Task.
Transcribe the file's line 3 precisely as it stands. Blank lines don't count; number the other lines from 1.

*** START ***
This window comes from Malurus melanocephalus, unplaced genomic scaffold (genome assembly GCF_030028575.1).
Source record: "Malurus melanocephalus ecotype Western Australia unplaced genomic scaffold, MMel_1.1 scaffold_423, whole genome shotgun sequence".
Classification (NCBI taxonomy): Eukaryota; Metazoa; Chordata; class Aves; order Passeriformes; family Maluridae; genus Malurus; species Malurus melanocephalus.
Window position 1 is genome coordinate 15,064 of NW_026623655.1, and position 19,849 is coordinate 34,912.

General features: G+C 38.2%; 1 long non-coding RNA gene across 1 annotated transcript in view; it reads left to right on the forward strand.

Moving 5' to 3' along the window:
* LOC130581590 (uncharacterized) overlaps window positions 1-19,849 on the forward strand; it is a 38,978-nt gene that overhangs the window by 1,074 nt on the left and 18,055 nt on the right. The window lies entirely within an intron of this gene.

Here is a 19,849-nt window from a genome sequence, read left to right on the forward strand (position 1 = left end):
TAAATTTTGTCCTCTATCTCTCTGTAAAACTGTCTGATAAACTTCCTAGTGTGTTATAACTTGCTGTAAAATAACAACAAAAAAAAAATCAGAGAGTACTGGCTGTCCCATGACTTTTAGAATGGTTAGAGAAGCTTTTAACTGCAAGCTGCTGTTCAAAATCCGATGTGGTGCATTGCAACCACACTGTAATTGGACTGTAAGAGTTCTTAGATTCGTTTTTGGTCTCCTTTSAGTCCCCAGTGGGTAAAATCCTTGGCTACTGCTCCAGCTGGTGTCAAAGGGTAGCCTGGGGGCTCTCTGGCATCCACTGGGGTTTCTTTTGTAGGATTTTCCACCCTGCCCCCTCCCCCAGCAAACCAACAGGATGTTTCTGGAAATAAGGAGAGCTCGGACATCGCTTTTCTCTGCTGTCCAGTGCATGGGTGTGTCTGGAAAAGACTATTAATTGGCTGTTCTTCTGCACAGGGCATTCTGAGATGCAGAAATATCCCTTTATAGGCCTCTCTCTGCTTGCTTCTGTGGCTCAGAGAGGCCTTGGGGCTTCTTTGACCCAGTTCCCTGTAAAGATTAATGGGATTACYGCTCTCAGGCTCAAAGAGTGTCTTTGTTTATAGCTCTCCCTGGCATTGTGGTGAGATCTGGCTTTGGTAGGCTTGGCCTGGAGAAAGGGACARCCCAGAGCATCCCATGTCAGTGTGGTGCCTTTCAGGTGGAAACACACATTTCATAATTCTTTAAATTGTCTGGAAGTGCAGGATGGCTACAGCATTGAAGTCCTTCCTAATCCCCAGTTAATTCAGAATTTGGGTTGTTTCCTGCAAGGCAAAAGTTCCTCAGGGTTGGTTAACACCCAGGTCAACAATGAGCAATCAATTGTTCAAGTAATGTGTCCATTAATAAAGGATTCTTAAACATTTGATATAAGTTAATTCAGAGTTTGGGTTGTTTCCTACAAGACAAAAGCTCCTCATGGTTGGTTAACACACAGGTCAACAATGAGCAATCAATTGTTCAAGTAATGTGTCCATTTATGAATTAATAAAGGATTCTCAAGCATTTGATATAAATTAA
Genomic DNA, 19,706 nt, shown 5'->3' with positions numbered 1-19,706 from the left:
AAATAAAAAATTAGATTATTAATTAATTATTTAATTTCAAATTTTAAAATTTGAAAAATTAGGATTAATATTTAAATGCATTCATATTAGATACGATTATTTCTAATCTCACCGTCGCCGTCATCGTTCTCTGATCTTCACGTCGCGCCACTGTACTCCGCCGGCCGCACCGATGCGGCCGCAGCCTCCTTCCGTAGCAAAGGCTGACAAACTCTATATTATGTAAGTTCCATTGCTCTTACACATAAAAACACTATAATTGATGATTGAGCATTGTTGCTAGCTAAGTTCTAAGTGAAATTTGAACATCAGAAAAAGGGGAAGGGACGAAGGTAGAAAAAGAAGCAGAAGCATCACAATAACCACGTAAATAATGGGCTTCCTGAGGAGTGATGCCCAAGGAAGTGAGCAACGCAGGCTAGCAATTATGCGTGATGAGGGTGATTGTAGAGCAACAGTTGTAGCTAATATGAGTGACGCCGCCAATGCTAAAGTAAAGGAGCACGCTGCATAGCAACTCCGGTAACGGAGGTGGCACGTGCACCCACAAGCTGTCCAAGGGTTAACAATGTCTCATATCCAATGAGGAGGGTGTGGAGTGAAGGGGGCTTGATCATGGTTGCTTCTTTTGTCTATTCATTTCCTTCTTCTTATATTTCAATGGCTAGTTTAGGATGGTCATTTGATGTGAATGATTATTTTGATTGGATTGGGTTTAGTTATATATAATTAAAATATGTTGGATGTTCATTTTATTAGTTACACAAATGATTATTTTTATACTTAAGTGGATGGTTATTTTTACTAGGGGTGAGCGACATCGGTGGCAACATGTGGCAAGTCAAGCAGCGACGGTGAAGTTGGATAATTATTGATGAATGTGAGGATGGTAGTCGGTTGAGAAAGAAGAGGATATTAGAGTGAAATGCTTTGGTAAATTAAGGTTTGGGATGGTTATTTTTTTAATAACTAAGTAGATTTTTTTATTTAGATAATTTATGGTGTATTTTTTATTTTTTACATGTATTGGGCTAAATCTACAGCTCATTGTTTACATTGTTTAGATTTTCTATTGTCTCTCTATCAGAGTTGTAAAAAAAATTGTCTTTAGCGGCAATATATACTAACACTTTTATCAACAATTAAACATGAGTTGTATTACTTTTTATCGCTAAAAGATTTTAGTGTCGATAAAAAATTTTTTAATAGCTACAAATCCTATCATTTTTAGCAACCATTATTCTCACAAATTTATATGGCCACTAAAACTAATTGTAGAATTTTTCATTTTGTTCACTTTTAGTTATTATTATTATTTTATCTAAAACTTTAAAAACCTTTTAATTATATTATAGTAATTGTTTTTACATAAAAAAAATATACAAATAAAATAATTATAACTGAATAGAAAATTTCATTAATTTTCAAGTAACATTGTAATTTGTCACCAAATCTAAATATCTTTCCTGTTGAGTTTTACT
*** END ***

Classification (NCBI taxonomy): Eukaryota; Metazoa; Chordata; class Aves; order Passeriformes; family Maluridae; genus Malurus; species Malurus melanocephalus.